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Sunshine

Wider FOV eyepiece for Mak

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I was wondering if Mak users can help out with my next eyepiece purchase for my Mak 150.

Mak’s with their enormous focal lengths are notorious for narrow fov’s, I find that my 24mm is not enough to squeeze in the Pleiades, and barely enough for the double cluster. 

The question is, how wide can I go before I reach the limit,35mm maybe?  With my 24mm, looking at the double cluster, each cluster is right at the field stop, I would be happy with a little more FOV. 

If not wider a wider eyepiece then maybe a broader remedy which will increase every eyepieces FOV, focal reducer?

Thanks!

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Morning @Sunshine.

You may have mentioned your 24mm e/p elsewhere, but if not, can you remind me what type it is? - sorry, but I am in the "I'm with stupid camp!" :iamwithstupid:this morning.

I did try my 13mm Nagler/Type 1 a few months ago in my 're-modded' ETX105, (due to my work commitments, I have yet to try my 13mm/Type 6 in the same 'scope). Overall the Type 1 does give a wider field of view when compared with a 13mm Plossl... (82deg. vs 50deg.), and I did not notice any vignetting, though averted vision may induce it. In my opinion, a focal reducer/field flattener may be or will be the cheaper option.

Edited by Philip R

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Until yesterday I was looking for a Celestron f6.3 reducer to attach to my Mak127 for AP use. I missed out on one but found a new scope instead!

I had done a fair bit of reading and felt confident that this would bring the scope down to around f7.5 and any vignetting would be outside of my sensor anyway. I guess for visual you may see something but if it was me I would buy used and flip it if not happy. The Celestron's seem to be around £60ish used.

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I am also curious about this. Because I have the same need. I want a bigger TFOV on my 127 Mak. 

As far as I understand it goes like this. The maximum TFOV is a combination of scope (the focal length) and the fieldstop in the eyepiece and the focal length in the eyepiece. So there is a technical maximum for all eyepieces based on the fieldstop. The maximum fieldstop is the width of the eyepiece barrel.  So if you maxed out on what is possible with the eyepiece (I own a BST Starguider 25mm 60 degree AFOV) and you want a bigger TFOV a reduction of the focal length of the scope should do the trick. 

At least this is what I was thinking about yesterday and wanted to ask but you beat me to it. But I wanted some expert advice before I order a focal reducer. 

Edited by Orac
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The field stop of the eyepiece limits the apparent field of view that you can get with a 1.25" barrel format as follows:

24mm = 68 degrees

32mm = 52 degrees

40mm = 43 degrees

If you do the maths you  find that all the above show pretty much the same true field of view so going for the longer focal length alters the exit pupil size but does not show more sky. Personally I prefer the 24 / 68 approach because of the darker background sky and wider apparent view are more pleasing to my eye.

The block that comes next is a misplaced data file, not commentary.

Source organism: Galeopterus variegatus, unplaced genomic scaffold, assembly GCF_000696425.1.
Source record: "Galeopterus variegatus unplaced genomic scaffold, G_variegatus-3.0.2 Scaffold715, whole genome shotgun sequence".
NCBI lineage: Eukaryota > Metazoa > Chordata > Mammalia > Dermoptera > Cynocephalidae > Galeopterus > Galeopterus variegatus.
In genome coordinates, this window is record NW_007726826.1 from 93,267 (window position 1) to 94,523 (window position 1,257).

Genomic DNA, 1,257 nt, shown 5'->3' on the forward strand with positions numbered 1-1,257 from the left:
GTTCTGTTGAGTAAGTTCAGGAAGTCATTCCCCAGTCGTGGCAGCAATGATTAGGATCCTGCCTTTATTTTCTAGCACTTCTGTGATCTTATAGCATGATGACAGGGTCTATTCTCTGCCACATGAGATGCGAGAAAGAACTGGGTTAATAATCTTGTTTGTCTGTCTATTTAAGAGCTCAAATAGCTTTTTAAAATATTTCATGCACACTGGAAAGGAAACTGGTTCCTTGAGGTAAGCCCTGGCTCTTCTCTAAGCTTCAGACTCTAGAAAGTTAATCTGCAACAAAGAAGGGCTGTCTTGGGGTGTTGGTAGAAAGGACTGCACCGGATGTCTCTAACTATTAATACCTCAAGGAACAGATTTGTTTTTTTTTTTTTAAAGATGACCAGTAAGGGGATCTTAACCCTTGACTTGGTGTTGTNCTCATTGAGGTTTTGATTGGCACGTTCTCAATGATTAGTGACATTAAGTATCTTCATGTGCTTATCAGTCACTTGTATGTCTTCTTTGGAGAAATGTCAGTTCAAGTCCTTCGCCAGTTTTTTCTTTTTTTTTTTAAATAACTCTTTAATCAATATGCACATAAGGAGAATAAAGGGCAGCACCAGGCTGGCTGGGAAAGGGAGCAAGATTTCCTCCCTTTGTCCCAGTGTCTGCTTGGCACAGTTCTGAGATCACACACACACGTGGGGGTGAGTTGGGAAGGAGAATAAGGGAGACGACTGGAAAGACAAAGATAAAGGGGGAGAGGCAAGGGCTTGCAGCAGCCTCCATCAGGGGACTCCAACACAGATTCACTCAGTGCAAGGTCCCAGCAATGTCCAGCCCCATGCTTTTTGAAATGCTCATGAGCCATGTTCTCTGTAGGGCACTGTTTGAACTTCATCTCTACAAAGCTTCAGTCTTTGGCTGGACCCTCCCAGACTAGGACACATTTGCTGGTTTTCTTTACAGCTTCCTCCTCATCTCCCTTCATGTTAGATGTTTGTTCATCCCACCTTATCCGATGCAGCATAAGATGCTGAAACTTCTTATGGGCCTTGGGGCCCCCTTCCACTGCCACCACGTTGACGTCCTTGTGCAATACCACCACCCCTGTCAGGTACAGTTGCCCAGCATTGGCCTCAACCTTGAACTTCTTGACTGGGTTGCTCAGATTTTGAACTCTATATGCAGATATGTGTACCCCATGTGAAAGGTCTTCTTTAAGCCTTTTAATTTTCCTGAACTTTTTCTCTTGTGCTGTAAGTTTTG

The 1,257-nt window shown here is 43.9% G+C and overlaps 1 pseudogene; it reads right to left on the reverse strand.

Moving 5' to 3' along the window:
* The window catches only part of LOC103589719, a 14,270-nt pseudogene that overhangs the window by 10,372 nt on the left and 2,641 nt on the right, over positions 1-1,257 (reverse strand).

It might be possible to use a focal reducer but I suspect that vignetting (loss of light) at the field edges due to the internal diameter of the rear port of the scope might limit the gains made from that approach.

When all is said and done, the mak-cassegrain is not a wide field design. Sometimes one has to "bite the bullet" and get a faster focal ratio scope, such as one of the F/5 refractors or a newtonian, to get the wide fields of view.

This is why many folks end up with more than one scope :smiley:

 

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33 minutes ago, John said:

It might be possible to use a focal reducer but I suspect that vignetting (loss of light) at the field edges due to the internal diameter of the rear port of the scope might limit the gains made from that approach.

When all is said and done, the mak-cassegrain is not a wide field design. Sometimes one has to "bite the bullet" and get a faster focal ratio scope, such as one of the F/5 refractors or a newtonian, to get the wide fields of view.

This is why many folks end up with more than one scope :smiley:

 

I do have an older scope with a much shorter fl. But it only has an aperture of 70mm. And yes there the Pleiades are gorgeous to behold. 

My bigest problem is finding stuff (nebulas and galaxies) with my Mak. So I was thinking to use a focal reducer to find what I am looking for, center the DSO and use eyepieces without the focal reducer to see and study. 

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Have you considered getting a goto mount? Two star alignment and away you go. It will point at anything your heart desires.

Changing out a reducer mid session will be a PITA.  

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I already have a Goto mount. :) So I get in the right neighbourhood but not always spot on. Stars are not a problem but it’s more the fuzzies that are the issue. 

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I used to have that problem then I discovered TENA Lady an illuminated reticule https://goo.gl/y6Ah9e

If you get your alignment spot on (3 star?) you should not have any issue. I would guess the middle and always be a bit off until I had a cross to aim for.

Edited by dhb368